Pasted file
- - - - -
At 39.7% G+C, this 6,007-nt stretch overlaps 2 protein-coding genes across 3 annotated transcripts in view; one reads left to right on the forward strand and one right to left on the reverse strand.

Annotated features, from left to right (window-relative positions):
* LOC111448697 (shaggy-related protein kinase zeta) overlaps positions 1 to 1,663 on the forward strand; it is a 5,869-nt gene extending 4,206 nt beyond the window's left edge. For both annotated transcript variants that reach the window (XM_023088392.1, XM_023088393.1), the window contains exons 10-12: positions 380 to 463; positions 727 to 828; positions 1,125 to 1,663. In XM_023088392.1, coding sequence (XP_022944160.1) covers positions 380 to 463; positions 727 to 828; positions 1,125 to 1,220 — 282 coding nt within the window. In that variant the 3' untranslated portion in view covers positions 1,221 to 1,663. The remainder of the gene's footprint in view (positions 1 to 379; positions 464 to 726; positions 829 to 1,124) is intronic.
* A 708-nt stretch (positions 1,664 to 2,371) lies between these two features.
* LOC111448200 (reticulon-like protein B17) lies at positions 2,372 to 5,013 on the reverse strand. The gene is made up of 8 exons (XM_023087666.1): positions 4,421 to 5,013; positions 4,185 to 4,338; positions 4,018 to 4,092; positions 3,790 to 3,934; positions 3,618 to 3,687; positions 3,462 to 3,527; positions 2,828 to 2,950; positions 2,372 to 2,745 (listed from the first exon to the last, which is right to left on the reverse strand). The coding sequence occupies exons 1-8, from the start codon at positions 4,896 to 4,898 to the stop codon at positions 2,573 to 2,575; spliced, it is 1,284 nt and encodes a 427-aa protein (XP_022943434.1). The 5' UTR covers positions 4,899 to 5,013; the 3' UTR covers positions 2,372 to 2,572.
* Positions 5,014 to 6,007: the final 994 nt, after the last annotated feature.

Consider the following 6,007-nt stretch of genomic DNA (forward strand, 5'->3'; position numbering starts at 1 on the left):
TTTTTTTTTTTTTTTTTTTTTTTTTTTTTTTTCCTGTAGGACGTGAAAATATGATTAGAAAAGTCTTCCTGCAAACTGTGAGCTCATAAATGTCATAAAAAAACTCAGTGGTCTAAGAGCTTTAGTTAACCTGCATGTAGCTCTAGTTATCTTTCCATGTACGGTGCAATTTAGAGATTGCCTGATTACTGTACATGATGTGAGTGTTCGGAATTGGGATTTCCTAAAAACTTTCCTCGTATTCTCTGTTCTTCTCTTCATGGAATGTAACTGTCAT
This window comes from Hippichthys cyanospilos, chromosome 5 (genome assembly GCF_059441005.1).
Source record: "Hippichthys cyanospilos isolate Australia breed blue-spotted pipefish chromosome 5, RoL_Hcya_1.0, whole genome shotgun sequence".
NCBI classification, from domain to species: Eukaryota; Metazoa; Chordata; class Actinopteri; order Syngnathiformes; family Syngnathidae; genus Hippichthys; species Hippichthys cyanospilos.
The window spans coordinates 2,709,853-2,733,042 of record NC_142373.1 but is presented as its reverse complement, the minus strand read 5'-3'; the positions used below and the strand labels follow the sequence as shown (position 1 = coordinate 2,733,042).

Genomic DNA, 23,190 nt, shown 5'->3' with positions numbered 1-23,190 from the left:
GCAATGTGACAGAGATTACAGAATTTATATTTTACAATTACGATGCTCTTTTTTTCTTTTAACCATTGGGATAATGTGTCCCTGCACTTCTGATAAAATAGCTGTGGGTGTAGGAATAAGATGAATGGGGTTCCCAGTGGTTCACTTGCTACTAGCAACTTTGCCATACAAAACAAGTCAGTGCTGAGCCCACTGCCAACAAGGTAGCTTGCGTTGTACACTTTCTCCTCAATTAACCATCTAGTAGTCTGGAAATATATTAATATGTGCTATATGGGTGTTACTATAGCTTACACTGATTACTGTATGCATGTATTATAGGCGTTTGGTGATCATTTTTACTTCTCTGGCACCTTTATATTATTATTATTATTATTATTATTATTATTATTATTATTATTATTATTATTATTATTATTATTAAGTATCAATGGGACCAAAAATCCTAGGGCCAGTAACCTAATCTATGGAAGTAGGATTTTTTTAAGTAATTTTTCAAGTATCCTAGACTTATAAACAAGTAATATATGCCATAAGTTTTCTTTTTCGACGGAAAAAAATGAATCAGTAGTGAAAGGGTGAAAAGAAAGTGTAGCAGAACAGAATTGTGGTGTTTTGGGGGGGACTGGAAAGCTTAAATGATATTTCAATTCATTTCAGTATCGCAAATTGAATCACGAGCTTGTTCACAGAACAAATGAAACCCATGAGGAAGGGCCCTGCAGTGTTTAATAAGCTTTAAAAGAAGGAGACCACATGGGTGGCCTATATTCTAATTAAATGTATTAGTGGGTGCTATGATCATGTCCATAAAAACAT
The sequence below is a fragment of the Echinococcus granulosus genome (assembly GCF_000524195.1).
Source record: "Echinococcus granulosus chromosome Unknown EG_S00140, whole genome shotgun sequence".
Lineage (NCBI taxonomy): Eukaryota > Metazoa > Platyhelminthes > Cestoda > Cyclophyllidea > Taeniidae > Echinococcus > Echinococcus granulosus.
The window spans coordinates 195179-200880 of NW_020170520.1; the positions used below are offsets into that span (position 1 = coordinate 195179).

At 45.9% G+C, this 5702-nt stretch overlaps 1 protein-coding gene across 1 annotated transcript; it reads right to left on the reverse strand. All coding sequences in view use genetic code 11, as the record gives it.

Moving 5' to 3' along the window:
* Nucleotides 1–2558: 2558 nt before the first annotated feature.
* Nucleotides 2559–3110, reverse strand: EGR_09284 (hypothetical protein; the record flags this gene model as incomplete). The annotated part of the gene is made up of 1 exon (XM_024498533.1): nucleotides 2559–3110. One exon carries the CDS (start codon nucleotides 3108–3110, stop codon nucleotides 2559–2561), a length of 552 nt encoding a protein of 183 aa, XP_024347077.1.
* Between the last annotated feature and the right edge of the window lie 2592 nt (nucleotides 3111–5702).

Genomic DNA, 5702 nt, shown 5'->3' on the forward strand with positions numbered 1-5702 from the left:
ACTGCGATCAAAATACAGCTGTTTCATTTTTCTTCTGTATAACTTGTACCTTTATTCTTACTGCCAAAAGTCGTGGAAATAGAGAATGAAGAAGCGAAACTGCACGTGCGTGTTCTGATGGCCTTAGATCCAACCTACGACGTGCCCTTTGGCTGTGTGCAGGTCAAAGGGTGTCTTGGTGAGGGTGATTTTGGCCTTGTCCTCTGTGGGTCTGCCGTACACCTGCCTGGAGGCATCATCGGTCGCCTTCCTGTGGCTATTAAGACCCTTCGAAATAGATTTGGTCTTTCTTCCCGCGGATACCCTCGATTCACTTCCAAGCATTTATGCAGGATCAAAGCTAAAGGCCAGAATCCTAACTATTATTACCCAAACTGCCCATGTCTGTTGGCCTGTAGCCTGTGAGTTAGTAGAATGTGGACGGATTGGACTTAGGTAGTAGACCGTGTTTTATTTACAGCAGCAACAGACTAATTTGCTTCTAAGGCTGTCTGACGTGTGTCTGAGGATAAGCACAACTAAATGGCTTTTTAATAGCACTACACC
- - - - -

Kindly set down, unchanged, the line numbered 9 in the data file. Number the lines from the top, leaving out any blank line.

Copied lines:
This window comes from Hippichthys cyanospilos, chromosome 5 (genome assembly GCF_059441005.1).